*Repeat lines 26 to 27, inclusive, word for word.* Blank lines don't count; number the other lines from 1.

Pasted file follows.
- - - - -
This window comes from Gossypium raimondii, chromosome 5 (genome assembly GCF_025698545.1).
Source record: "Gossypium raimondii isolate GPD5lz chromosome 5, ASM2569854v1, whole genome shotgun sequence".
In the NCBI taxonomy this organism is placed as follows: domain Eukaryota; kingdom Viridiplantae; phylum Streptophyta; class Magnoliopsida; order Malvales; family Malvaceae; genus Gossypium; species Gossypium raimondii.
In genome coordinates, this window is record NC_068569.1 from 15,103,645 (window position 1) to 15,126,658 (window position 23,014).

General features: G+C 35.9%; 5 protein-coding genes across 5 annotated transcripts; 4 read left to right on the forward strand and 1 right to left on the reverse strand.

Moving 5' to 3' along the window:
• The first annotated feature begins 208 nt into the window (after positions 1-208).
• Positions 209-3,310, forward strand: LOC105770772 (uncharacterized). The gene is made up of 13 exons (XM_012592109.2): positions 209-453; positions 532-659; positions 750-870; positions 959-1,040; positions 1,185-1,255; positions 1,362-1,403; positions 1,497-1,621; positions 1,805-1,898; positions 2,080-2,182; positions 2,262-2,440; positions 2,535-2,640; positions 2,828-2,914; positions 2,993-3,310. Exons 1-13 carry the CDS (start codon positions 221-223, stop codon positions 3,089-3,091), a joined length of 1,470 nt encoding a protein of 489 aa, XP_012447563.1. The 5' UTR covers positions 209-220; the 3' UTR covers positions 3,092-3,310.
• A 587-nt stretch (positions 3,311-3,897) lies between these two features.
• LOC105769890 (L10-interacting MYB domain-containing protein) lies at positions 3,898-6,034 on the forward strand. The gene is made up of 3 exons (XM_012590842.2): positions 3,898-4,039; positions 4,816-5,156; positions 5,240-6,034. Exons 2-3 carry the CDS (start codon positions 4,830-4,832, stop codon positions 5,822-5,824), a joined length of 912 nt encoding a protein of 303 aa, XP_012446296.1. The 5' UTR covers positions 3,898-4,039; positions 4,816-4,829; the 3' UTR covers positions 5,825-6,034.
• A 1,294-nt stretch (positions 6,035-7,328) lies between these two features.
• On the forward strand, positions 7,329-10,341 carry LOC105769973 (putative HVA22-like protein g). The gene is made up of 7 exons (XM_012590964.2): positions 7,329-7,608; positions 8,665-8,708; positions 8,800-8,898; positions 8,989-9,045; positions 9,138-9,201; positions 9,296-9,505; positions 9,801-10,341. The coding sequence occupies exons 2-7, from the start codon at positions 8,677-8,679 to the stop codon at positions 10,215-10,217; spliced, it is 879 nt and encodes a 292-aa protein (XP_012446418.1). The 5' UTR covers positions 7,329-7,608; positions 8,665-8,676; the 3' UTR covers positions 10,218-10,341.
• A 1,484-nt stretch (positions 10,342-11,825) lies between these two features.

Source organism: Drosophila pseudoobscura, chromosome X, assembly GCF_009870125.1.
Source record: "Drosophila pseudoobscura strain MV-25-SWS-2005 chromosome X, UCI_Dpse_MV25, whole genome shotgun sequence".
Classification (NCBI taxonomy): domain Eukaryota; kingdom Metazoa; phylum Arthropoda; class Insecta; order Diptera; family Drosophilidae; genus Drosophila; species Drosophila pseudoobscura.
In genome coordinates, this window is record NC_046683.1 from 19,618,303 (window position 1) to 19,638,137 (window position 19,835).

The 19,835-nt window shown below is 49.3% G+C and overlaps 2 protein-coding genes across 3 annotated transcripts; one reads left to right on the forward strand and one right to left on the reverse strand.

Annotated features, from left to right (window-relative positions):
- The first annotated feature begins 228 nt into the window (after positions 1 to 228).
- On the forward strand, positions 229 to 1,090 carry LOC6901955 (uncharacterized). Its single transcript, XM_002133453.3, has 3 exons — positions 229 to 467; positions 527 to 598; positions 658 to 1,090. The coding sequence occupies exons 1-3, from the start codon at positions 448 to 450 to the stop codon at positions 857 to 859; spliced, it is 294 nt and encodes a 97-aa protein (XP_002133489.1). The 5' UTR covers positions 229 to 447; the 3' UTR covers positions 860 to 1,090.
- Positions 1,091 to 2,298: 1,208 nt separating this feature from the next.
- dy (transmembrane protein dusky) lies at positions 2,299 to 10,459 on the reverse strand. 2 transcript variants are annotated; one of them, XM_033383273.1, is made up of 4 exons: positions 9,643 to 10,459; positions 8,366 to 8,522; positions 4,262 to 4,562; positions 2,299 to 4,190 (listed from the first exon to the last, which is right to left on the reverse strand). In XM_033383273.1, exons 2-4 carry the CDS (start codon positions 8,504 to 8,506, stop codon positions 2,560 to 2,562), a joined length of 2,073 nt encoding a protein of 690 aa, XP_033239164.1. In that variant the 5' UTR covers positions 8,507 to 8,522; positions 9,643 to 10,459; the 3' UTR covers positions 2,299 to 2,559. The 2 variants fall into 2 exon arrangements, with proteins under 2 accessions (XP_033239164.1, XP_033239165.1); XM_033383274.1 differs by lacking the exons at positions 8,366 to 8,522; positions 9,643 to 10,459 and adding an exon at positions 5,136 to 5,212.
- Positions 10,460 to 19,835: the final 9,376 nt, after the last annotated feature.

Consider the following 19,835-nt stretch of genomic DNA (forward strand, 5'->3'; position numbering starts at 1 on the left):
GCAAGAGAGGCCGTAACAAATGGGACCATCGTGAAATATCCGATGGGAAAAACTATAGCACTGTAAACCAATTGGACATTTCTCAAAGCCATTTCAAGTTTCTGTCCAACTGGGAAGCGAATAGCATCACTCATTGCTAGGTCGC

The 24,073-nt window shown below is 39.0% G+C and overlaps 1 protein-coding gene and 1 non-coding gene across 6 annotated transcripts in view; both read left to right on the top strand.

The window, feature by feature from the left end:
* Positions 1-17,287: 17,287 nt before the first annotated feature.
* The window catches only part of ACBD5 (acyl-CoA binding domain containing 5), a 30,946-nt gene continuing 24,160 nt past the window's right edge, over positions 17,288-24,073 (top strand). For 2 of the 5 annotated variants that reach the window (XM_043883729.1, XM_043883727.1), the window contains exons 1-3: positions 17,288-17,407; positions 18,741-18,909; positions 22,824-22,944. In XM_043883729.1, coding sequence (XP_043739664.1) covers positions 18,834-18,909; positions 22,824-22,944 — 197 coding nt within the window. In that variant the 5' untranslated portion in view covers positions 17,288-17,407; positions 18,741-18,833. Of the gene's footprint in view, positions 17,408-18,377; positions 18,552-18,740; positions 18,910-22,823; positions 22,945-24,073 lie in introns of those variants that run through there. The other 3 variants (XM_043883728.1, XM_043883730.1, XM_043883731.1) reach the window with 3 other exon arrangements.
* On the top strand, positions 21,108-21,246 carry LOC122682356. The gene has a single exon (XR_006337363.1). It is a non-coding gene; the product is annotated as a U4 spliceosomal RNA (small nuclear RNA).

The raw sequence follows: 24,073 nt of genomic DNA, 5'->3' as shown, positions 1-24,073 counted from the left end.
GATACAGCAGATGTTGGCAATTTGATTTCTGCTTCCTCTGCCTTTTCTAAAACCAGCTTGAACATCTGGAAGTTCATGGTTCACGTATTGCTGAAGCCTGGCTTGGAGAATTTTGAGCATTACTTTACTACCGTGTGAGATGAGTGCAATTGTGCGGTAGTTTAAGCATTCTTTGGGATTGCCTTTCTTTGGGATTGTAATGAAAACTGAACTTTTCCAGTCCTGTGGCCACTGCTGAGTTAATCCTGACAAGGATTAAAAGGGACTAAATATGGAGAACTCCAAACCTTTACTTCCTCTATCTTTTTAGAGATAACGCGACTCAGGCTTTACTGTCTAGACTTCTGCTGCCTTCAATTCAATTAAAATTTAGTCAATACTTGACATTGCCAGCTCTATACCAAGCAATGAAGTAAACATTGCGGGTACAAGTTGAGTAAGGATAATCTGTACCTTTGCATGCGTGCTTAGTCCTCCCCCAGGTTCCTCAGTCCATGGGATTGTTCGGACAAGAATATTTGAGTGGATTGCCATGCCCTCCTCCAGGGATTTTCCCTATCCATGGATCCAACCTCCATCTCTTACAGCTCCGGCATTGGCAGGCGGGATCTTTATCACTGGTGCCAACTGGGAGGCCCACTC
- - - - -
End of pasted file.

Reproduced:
GCAAGAGAGGCCGTAACAAATGGGACCATCGTGAAATATCCGATGGGAAAAACTATAGCACTGTAAACCAATTGGACATTTCTCAAAGCCATTTCAAGTTTCTGTCCAACTGGGAAGCGAATAGCATCACTCATTGCTAGGTCGC

The 24,073-nt window shown below is 39.0% G+C and overlaps 1 protein-coding gene and 1 non-coding gene across 6 annotated transcripts in view; both read left to right on the top strand.